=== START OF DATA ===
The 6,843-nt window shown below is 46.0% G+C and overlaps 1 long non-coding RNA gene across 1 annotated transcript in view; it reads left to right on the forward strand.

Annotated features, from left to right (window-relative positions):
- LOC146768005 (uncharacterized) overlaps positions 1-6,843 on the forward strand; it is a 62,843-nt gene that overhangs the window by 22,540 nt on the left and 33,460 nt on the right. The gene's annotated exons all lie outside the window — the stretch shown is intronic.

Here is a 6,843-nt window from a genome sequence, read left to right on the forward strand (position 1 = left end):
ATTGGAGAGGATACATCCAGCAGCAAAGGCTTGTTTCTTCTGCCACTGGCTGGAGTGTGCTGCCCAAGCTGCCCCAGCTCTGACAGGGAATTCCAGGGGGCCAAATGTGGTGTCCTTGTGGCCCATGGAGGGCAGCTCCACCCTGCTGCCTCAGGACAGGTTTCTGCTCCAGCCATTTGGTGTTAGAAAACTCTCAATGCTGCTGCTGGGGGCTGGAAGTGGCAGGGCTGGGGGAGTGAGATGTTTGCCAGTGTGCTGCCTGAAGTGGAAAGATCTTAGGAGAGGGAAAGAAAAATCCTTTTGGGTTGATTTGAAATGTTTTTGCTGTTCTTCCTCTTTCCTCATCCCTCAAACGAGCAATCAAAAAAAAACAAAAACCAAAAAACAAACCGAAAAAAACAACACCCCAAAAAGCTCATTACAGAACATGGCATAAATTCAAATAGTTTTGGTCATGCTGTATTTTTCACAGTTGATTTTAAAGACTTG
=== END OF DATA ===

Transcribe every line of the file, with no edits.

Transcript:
The 6,843-nt window shown below is 46.0% G+C and overlaps 1 long non-coding RNA gene across 1 annotated transcript in view; it reads left to right on the forward strand.

Annotated features, from left to right (window-relative positions):
- LOC146768005 (uncharacterized) overlaps positions 1-6,843 on the forward strand; it is a 62,843-nt gene that overhangs the window by 22,540 nt on the left and 33,460 nt on the right. The gene's annotated exons all lie outside the window — the stretch shown is intronic.

Here is a 6,843-nt window from a genome sequence, read left to right on the forward strand (position 1 = left end):
ATTGGAGAGGATACATCCAGCAGCAAAGGCTTGTTTCTTCTGCCACTGGCTGGAGTGTGCTGCCCAAGCTGCCCCAGCTCTGACAGGGAATTCCAGGGGGCCAAATGTGGTGTCCTTGTGGCCCATGGAGGGCAGCTCCACCCTGCTGCCTCAGGACAGGTTTCTGCTCCAGCCATTTGGTGTTAGAAAACTCTCAATGCTGCTGCTGGGGGCTGGAAGTGGCAGGGCTGGGGGAGTGAGATGTTTGCCAGTGTGCTGCCTGAAGTGGAAAGATCTTAGGAGAGGGAAAGAAAAATCCTTTTGGGTTGATTTGAAATGTTTTTGCTGTTCTTCCTCTTTCCTCATCCCTCAAACGAGCAATCAAAAAAAAACAAAAACCAAAAAACAAACCGAAAAAAACAACACCCCAAAAAGCTCATTACAGAACATGGCATAAATTCAAATAGTTTTGGTCATGCTGTATTTTTCACAGTTGATTTTAAAGACTTG